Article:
Welcome to Jean Hut!

Jean is a Master student at Vrije Universiteit & Universiteit Van Amsterdam. He is doing an internship at EAR to work on the usage of citizen science data in birds’ periodic behaviour and traits. He will build a systematic literature review and work on a study case with the sound database Xeno-Canto. Welcome!

Welcome to Manon Ducrettet

Welcome back to Manon, a formal master student of EAR, who is starting a PhD on detectability in ecoacoustics with the challenging objective to provide efficient tools for conservation practitioners. Her PhD is co-supervised with Frederic Sèbe (ENES, Université Jean Monnet) and is funded by the french company Biophonia, thanks to a CIFRE grant.

New paper: What do we mean by « soundscape »? A functional description

This publication, led by Elie Grinfeder, PhD student at the Ecole normale Supérieure and at EAR, reviews the concept of soundscape and, through a functional and source-filter approach, suggests the use of three soundscape categories: the distal soundscape (the spatial and temporal distribution of sounds in a pre-specified area, in relation
to sound propagation effects), the proximal soundscape (collection of propagated sound signals that occurs at a specific position in space) and the perceptual soundscape (individual subjective interpretation of a proximal soundscape). Congratulations to Elie!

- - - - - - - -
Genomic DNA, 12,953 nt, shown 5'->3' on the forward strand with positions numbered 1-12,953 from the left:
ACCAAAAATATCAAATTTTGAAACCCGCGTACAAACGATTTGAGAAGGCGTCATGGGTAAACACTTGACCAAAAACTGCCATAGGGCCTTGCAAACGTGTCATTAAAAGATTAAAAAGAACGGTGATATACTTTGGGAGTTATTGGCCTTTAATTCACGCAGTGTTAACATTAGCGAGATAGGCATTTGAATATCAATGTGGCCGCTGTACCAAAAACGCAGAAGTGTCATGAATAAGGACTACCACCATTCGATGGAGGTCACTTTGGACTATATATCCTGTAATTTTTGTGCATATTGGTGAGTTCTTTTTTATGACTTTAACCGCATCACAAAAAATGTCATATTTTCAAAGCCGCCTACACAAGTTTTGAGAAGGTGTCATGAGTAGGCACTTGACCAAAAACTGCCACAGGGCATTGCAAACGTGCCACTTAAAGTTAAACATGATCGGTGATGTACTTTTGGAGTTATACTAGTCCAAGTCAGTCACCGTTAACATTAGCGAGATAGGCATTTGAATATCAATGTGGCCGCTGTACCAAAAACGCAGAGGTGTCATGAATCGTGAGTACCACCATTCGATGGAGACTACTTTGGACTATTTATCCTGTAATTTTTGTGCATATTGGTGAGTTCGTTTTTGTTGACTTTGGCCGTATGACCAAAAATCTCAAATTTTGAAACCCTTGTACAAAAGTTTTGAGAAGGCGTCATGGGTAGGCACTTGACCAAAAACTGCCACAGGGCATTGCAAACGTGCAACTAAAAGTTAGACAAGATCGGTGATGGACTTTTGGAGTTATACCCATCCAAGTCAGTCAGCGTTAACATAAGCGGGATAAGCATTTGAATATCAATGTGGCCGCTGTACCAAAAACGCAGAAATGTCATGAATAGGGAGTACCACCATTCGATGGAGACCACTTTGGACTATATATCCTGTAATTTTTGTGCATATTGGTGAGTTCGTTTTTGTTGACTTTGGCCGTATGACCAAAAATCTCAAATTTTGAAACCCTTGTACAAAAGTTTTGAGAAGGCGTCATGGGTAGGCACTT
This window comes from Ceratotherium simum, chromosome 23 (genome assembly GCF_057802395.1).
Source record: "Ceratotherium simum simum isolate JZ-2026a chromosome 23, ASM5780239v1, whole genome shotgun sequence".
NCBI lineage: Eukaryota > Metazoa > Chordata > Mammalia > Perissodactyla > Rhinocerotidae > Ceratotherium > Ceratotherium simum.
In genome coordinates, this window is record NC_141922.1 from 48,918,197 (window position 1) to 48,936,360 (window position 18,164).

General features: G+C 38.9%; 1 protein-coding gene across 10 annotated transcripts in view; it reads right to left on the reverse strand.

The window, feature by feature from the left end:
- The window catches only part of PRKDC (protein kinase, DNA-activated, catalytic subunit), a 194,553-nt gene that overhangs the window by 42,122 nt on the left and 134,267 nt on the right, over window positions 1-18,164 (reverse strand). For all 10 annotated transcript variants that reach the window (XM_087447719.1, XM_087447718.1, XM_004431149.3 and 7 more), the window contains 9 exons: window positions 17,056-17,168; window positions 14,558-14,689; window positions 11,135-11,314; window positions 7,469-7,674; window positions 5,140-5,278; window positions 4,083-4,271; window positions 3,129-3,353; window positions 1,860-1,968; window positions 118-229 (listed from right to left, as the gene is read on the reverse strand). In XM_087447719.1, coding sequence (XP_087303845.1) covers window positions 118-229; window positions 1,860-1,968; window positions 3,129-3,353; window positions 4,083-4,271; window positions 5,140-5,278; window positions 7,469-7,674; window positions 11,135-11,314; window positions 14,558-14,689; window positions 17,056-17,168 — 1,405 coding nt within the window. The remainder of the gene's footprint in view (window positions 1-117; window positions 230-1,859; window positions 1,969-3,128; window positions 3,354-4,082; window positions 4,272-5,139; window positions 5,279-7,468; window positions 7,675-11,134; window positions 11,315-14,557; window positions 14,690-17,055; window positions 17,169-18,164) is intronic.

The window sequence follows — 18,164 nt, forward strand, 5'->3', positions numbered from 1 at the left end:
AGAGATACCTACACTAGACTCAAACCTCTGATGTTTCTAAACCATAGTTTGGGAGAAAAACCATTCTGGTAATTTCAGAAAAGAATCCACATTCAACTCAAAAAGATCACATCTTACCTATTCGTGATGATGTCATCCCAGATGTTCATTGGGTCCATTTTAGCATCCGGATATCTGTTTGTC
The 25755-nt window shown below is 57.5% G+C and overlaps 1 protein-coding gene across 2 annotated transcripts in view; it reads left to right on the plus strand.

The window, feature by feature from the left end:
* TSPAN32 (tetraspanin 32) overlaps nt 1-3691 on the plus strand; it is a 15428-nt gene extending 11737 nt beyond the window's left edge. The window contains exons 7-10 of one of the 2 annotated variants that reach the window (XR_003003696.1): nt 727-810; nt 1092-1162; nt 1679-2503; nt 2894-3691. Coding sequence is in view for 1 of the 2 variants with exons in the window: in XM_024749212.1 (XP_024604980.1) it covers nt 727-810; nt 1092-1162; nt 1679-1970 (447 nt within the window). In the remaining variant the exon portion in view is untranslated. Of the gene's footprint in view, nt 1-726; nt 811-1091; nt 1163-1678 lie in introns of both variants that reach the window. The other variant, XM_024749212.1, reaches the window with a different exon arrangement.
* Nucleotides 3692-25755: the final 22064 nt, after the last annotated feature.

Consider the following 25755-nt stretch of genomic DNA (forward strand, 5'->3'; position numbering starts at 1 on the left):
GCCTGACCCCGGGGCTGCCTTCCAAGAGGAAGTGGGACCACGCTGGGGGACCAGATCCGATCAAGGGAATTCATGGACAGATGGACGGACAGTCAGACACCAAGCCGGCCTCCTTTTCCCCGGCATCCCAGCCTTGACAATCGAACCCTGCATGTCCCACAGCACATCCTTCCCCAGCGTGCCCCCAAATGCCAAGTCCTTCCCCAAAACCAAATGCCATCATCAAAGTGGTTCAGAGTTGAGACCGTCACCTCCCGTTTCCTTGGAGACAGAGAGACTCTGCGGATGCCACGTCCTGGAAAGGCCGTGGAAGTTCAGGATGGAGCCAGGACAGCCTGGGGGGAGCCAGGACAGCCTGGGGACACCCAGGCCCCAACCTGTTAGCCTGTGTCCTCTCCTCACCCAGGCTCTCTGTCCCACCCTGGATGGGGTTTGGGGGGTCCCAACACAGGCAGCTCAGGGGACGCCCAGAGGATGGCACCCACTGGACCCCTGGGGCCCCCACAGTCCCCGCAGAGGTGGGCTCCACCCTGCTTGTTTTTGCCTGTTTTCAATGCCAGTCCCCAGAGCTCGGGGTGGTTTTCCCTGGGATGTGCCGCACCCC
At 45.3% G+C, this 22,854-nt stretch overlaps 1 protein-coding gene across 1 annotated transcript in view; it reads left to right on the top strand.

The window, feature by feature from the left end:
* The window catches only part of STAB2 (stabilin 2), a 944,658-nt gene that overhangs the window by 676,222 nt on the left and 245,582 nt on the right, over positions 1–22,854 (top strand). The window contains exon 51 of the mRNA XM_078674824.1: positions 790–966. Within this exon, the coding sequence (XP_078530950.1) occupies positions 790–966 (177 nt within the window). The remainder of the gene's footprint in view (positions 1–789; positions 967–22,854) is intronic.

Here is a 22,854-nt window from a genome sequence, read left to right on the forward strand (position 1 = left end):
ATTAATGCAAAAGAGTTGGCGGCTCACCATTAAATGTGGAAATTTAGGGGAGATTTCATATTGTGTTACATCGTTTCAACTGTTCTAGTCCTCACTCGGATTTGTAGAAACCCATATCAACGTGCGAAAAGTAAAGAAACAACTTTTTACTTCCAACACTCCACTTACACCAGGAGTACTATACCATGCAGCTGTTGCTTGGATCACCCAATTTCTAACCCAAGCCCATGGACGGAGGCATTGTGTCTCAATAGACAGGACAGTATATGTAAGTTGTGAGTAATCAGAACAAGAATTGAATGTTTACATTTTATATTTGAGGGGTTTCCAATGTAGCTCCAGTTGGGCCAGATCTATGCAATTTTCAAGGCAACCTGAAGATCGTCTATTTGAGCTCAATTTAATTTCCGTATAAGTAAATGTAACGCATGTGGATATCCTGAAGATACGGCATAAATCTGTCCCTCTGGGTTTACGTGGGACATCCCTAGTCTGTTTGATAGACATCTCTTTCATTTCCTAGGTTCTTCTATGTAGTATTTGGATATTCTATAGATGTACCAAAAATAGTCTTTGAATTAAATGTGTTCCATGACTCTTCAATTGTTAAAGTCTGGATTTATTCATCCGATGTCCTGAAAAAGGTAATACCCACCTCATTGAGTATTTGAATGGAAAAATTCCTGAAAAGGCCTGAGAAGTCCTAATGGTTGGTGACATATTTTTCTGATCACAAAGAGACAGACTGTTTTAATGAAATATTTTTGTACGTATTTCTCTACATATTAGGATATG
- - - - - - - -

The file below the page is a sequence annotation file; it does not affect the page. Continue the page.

New project! dB@Py

We have just started a new project in the French Pyrenees in the Nature Reserve Py. We will monitor orthoptera communities over years to estimate the success of a restoration program in mountain open fields. Check out the project here.

Welcome to Jeremy Rouch!

Jérémy who is a post-doc at the ENES lab (Université Jean Monnet, Saint-Etienne) is visiting us for a few weeks. Jérémy works on the automatic monitoring of ptarmigans (Lagopus) with Dr. Frédéric Sèbe.

New publication: pollinators and woodpeckers monitoring

Second paper related to our project dB@Risoux. Using a convolution neural network, we automatically tracked over a complete year the buzzing sound of flying insects and the drumming sound of woodpeckers and. This revealed function phenology and seasonality in relation with weather. Pollination might be affected by rainfall increase and wood use by temperature rise. The work, which was led by Alexandre Folliot, was published in Science of the Total Environment.